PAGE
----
As if there weren’t enough to keep track of over the past week, New Yorkers were treated to heavy rotation of a shocking video showing what appears to be wanton, naked police brutality. Eric Garner, a 43 year old father and resident of Staten Island, NY, who thought he was a hero for breaking up a fistfight a few minutes earlier, was cornered by NYPD and accused of selling bootleg cigarettes. What happened next is linked on the above video–the police wanted to arrest and handcuff Garner, who refused. The next step was multiple cops working to ‘subdue’ him, including getting him in a chokehold and keeping him in one after he said ‘I can’t breathe’ more than a few times.
The New York Daily News spoke to Ramsey Orta, who shot the video, and another witness:
“They jumped him and they were choking him. He was foaming at the mouth,” Orta told The News. “And that’s it, he was done. The cops were saying, ‘No, he’s OK, he’s OK.” He wasn’t OK.”
He died right there.
Speaking of the New York Daily News–this is a paper that appeals to the city’s ‘lunch-box’ constituency, or what’s left of it. It has always pitched to working-class people who bought it because (unlike the Times) you could unfold it easily and read it on your morning subway commute. Like most other media outlets, the News was nearly always on Former Mayor Bloomberg’s side (a separate issue), and had no tolerance for anyone calling out the police for brutality. But late last week, the Daily News made space on their opinion page for calling out the NYPD for its pattern of racism and its overreaction to minor crime. This of course was the reason for widespread protests against the ‘Stop and Frisk’ policy, which mainly targeted young men of color, something that lots of local media did not notice during the Bloomberg days.
Similar cases in recent memory have fallen through the cracks–there was no great roiling anger over the police shooting of 16 year old Kimani Gray last year, and the case mostly disappeared from the headlines in a few days. There was a similar lack of widespread outrage over the killing of Ramarley Graham, another black teenager who died in a hail of police bullets last August. A police officer was indicted, but there seemed to be profound reluctance on the part of the DA to push the case.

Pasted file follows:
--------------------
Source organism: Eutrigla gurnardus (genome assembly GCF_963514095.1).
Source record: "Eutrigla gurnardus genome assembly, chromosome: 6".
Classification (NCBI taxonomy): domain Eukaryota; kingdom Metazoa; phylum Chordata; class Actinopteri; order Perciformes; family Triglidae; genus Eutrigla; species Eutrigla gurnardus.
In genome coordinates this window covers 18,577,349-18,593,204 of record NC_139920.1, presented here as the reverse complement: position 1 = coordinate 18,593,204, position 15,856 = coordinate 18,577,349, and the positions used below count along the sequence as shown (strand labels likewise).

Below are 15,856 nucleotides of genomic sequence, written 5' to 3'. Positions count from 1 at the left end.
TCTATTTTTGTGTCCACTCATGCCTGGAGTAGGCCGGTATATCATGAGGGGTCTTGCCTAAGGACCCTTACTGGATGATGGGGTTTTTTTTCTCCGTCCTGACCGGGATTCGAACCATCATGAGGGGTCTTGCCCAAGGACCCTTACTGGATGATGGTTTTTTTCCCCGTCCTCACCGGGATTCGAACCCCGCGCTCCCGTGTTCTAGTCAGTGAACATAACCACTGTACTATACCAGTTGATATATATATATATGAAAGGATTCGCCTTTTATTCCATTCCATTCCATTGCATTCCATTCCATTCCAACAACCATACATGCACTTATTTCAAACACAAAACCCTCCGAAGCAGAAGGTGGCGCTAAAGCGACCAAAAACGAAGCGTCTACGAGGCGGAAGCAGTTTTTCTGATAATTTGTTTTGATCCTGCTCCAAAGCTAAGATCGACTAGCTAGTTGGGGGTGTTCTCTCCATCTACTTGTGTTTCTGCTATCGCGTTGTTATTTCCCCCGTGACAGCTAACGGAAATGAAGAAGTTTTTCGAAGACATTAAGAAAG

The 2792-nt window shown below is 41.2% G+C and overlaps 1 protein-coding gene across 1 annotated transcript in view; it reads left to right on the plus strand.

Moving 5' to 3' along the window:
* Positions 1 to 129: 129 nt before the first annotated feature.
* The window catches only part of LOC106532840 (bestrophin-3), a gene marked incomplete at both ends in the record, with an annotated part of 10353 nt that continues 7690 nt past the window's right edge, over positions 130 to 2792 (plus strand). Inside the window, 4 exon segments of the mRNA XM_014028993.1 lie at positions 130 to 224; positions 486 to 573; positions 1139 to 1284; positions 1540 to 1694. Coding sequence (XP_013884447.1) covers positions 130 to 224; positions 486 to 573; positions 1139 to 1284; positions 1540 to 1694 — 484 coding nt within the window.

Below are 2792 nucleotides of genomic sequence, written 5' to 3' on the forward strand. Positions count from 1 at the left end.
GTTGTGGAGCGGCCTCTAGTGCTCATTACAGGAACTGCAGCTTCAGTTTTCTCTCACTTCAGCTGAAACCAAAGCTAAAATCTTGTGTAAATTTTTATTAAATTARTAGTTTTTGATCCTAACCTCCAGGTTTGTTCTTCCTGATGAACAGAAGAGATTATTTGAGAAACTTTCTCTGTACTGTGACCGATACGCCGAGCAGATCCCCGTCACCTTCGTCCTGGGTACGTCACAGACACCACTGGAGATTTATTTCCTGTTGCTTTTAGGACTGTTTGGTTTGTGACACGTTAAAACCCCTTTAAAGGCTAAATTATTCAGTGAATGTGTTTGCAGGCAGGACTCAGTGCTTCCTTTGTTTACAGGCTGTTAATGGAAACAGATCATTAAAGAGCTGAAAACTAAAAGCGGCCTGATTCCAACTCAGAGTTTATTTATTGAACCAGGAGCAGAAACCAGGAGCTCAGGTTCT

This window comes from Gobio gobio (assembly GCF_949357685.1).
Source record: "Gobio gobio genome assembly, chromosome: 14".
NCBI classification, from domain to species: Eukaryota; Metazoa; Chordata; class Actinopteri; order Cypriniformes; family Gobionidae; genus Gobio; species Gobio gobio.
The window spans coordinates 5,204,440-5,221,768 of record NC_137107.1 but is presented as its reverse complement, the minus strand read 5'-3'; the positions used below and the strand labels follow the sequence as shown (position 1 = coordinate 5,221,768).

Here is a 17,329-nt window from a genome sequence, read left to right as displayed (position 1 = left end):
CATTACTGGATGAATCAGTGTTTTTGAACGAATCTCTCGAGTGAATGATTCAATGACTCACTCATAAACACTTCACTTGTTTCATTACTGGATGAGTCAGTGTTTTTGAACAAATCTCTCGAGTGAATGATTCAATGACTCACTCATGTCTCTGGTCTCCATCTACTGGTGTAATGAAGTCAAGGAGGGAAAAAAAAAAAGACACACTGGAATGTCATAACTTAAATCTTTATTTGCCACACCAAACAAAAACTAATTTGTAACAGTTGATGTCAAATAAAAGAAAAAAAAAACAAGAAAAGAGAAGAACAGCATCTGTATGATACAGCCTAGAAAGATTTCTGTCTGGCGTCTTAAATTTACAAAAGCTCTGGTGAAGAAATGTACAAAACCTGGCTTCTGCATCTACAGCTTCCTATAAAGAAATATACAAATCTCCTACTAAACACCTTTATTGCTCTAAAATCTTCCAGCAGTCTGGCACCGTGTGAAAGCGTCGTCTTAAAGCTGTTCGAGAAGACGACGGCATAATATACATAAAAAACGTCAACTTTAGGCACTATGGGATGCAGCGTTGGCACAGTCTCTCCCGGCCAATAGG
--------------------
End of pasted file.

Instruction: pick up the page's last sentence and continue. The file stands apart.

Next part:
But now there’s Eric Garner, lauded as a ‘gentle giant‘, and many of us who’ve seen the video think it’s worse than the video of the Rodney King beating case that roiled Los Angeles for the better part of two years. Nobody has offered a defense of the officers’ actions in the application of a choke-hold on an individual that was not threatening police, and as I write this, the officer at the center of the case has been relieved of his badge and weapon pending an investigation. By the way, holding someone in a choke-hold is a violation of NYPD policy.
A couple years ago, I was wondering when, if ever, the Occupy Wall Street movement would ever have a police confrontation that was a ‘Bull Connor’ moment. Alabama’s own Bull Connor, a name from the past that many of my generation will remember, became the story during the fight for voting rights in Alabama. Connor gained his notoriety in 1963 during the Civil Rights era, when he had his policemen train firehoses on peaceful demonstrators trying to register to vote. After the hoses were turned off, the attack dogs were released. The scenes (broadcast on most national television networks) were so graphic that they had a major effect on public opinion–JFK was reportedly so outraged by what he saw that he set to work on what would be the Civil Rights Act. Occupy never saw such public outrage at police brutality–the numerous pepper-spray incidents never awakened consciences anywhere, and it would be hard to sway President Obama to outrage since his administration was helping to coordinate a national response to the Occupy movement. Anybody who’s been on the wrong end of an NYPD baton can tell you that the police don’t obey the laws and act with impunity. But this isn’t about rogue cops–the few off-duty police I’ve met are very conscious of the fact that following all the rules leads to a really fat pension, and they won’t take chances on being fired by violating the rules from above. Someone at the top of the NYPD either encouraged brutal behavior or looked the other way too often when made aware of it. And even though this brutality is largely the result of 20 years of the NYPD getting a free hand in their operations under the two preceding mayors, it will fall on Bill De Blasio’s desk. And it will remind people of why there were protests when De Blasio first named Bill Bratton as his Police Commissioner.
In certain ways, NY has gone full circle from the outrage during the 1960’s, when police misconduct against communities of color (combined with poverty and widespread inner-city unemployment) spawned riots during the 1960’s in places like Watts and Detroit. This story will amplify the many voices raised about police brutality throughout the US. Thanks to the rise of the smart phone camera and ubiquitous security cameras, there’s virtually no police misconduct that can go un-observed. And there’s plenty of video and plenty of outrage.